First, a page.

Huawei would consider an IPO, said a company executive in announcing the company's 2012 results, which included a 33 percent increase in net profit and sales that could exceed those of long-time market leader Ericsson (NASDAQ:ERIC).
Huawei is open to conducting an IPO if it is in shareholder interests, said Cathy Meng, Huawei CFO and daughter of company founder Ren Zhengfei, at a Jan. 21 briefing to announce the company's 2012 financial results. She said the Chinese vendor has no immediate need to raise funds, however.
Nonetheless, Huawei could use the transparency that going public would generate. An IPO could help Huawei reduce security concerns, thus boosting its prospects in a number of overseas markets, said Pierre Ferragu, a Sanford C. Bernstein & Co. analyst who was quoted by Bloomberg.
"A listing would be a strong help, but I doubt the company is ready for this given the implications on the governance and management model," said Ferragu.
In October 2012, it was rumored that Huawei had reached out to investment banks to explore the possibility of an IPO.
Huawei announced its 2012 global sales revenues are expected to total $35.38 billion, an 8 percent year-on-year increase, with a net profit of $2.47 billion, a 33 percent increase from the previous year.
The fully audited 2012 results will not be published until the company issues its annual report in April. Analysts have suggested Huawei's 2012 figures could make it the world's largest vendor of telecommunications equipment, ahead of long-time market leader Ericsson, which will report its annual results on Jan. 31.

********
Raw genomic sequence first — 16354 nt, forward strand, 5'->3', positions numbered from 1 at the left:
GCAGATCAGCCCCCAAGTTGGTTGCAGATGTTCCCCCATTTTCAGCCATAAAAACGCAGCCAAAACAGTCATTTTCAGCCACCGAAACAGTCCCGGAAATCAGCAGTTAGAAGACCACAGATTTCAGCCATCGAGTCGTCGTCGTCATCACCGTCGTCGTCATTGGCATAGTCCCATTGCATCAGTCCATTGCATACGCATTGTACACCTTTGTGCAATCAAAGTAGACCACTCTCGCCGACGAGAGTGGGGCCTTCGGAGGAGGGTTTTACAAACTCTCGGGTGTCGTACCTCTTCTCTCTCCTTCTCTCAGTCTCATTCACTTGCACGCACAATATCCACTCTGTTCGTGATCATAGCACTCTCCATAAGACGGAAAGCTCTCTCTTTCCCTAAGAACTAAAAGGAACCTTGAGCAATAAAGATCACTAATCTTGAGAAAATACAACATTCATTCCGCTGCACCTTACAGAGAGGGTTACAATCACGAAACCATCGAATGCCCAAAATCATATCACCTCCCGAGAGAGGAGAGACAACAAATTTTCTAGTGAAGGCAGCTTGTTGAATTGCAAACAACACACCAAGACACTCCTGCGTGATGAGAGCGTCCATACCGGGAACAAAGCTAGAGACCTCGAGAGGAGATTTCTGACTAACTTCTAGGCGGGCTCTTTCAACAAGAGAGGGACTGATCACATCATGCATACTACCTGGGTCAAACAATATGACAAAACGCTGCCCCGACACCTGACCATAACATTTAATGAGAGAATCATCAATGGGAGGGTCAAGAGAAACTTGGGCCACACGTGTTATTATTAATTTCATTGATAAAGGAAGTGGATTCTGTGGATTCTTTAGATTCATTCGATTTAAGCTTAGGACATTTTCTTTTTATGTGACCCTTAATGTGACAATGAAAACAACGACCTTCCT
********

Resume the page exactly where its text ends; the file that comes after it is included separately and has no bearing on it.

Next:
Ericsson will likely report 2012 sales of $34.8 billion, based on the average of 17 analyst estimates compiled by Bloomberg.
Meng forecast Huawei will see growth of 10-12 percent for the coming year.
According to Bloomberg, Huawei reported $4.5 billion of working capital at the end of 2012 on cash flow of $12 billion. The vendor has credit lines totaling $33 billion, 77 percent of which comes from banks outside of China.
Two-thirds of Huawei's overall revenue was generated outside China during 2012. Huawei's carrier network business group, responsible for network switching gear, generates 70 percent of Huawei's revenue and registered sales to 45 of the world's top 50 telecommunications operators during 2012. Huawei said its consumer business group, which sells mobile devices, is seeing strong growth in Europe and Japan.
The vendor, which said its 2012 earnings disclosure "is part of Huawei's ongoing commitment as a private employee-owned company to be more open and transparent with stakeholders," has been hampered by allegations that it is actually controlled by China's government. Ren, Huawei's founder, is a former Chinese military engineer.
At the news conference, which marked a first for Huawei, Meng charged the U.S. government with using security complaints as a cover for protectionism, reported the Associated Press. She suggested impediments to competition cause Americans to pay about twice what Europeans do for third- and fourth-generation mobile phone service.
In October 2012, a U.S. House of Representatives' Intelligence Committee report found that Chinese telecom vendors ZTE and Huawei pose a security risk to the United States because their equipment could be used for espionage. The panel recommended that the U.S. government and U.S. companies avoid using equipment from the two Chinese companies.
"These measures using trade protectionism to interfere with free competition will ultimately harm the benefits of end users and consumers," Meng said.
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